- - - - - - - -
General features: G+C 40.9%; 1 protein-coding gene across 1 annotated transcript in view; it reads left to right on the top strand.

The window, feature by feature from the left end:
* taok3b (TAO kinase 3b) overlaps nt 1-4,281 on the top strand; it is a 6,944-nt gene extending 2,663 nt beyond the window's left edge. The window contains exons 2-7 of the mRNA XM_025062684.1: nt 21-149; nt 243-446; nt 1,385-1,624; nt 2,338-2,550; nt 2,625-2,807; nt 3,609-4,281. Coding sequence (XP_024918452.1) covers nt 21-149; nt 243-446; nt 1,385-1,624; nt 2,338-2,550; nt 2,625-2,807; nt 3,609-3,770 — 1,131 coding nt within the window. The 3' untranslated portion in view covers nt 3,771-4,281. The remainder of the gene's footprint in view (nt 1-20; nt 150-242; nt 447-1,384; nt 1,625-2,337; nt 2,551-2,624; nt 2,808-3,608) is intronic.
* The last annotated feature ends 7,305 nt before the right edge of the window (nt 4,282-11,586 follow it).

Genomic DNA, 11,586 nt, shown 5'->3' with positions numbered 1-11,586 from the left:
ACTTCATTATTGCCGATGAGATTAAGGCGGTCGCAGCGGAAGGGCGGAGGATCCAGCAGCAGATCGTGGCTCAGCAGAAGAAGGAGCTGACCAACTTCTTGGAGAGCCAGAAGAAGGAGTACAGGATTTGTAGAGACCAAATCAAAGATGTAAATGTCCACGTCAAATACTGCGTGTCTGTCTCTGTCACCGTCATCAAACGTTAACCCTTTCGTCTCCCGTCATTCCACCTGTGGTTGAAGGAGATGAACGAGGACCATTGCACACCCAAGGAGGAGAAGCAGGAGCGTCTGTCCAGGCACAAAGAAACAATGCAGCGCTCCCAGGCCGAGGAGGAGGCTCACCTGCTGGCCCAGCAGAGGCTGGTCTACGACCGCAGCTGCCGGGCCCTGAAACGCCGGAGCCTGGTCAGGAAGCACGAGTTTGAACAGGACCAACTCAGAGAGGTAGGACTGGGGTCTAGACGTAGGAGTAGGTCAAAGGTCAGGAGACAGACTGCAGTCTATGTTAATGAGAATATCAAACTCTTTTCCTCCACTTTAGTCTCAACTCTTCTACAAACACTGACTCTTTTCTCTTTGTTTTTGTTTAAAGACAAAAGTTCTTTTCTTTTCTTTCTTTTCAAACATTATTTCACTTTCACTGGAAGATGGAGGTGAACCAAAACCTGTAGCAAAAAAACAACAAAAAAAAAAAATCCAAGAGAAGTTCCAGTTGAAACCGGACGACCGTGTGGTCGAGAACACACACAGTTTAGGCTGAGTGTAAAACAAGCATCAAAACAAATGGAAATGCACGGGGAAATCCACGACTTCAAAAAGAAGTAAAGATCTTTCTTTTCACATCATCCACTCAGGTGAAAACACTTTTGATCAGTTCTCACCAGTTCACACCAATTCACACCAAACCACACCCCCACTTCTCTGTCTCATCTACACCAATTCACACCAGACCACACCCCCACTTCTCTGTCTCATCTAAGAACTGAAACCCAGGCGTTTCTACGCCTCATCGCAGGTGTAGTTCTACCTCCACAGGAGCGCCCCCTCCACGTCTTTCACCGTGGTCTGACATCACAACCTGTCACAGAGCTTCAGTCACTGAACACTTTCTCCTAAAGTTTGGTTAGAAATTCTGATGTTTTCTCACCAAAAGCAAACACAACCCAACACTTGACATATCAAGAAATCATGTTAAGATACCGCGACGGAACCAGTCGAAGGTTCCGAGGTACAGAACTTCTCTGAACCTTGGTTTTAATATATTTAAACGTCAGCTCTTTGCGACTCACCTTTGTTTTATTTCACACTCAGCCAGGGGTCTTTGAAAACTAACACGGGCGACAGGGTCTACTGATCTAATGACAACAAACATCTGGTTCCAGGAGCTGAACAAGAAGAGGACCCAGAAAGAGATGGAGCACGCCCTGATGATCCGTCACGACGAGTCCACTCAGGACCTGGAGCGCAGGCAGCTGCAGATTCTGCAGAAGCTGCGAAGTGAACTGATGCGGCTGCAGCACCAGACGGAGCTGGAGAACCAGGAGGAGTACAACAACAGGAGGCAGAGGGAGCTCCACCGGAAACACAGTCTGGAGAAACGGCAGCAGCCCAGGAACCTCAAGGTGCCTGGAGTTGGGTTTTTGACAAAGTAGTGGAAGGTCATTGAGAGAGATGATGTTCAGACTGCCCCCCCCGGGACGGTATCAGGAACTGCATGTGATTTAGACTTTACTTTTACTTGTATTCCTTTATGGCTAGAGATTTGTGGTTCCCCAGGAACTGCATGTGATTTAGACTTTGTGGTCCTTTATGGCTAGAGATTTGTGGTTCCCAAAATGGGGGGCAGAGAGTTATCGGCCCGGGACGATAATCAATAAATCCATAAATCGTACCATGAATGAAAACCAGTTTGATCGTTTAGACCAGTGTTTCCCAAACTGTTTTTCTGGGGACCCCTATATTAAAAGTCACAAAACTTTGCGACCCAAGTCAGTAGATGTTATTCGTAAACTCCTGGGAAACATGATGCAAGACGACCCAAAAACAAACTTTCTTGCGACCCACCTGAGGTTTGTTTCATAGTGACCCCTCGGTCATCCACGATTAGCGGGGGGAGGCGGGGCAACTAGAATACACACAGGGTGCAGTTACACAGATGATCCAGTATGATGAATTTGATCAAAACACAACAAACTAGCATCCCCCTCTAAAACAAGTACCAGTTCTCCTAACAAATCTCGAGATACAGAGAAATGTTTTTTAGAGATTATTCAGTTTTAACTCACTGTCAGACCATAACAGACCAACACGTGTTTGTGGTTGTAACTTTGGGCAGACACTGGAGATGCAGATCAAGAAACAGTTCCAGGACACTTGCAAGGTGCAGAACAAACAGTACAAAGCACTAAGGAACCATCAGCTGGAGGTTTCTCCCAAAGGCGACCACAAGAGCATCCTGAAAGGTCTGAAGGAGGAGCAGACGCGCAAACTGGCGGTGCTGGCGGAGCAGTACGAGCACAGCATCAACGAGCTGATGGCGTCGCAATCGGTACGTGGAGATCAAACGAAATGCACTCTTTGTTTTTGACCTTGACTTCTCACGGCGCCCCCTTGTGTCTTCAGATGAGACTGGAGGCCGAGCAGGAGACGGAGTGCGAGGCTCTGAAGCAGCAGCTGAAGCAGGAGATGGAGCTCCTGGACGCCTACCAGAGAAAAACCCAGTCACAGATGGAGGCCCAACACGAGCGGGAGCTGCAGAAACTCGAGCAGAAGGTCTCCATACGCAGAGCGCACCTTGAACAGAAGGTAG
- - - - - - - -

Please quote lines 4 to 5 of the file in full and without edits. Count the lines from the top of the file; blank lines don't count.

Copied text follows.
* The last annotated feature ends 7,305 nt before the right edge of the window (nt 4,282-11,586 follow it).

Genomic DNA, 11,586 nt, shown 5'->3' with positions numbered 1-11,586 from the left: